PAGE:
This image depicts Bangladeshi Field Epidemiology Training Program (BFETP) resident, Masum Billah, as he was conducting an interview (left foreground) with the parent of a Nipah virus infection case, during a cluster investigation, in Chorerkandi, Bangladesh on February 19, 2014. The Nipah virus is a highly fatal zoonotic illness that is transmitted by bats, and is commonly associated with drinking raw juice from date palm sap, which is a delicacy in Bangladesh. Nipah causes annual viral outbreaks in Bangladesh.
The natural reservoir for Nipah virus is still under investigation, but preliminary data suggest that bats of the genus Pteropus, are the reservoirs for Nipah virus, as is the case in Malaysia.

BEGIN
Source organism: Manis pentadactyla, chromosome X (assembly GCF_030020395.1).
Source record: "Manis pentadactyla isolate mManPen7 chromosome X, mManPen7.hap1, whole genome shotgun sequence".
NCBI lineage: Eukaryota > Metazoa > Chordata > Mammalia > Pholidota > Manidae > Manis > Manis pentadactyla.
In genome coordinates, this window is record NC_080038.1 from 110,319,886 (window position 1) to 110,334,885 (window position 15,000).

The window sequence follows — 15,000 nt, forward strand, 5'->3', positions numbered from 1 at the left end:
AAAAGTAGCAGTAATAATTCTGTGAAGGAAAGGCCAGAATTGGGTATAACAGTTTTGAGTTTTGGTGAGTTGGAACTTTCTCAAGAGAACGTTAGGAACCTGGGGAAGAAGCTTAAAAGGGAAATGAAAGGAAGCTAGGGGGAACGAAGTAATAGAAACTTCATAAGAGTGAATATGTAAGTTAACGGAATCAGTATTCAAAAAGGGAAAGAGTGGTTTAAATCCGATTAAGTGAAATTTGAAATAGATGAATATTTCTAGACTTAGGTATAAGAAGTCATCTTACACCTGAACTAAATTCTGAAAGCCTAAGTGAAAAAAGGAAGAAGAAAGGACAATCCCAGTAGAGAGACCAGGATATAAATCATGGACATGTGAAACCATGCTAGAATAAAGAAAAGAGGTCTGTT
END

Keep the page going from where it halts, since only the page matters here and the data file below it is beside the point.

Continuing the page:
Illness with Nipah virus begins with 3-14 days of fever and headache. This is followed by drowsiness and disorientation, characterized by mental confusion. These signs and symptoms can progress to coma within 24-48 hours. Some patients have had a respiratory illness during the early part of their infections.
The FETP trains workers on the ground to help countries build sustainable capacity for detecting and responding to health threats. The program develops in-country expertise so that disease outbreaks can be detected locally and prevented from spreading.
For more on the FETP program, or the Nipah virus, see the links below.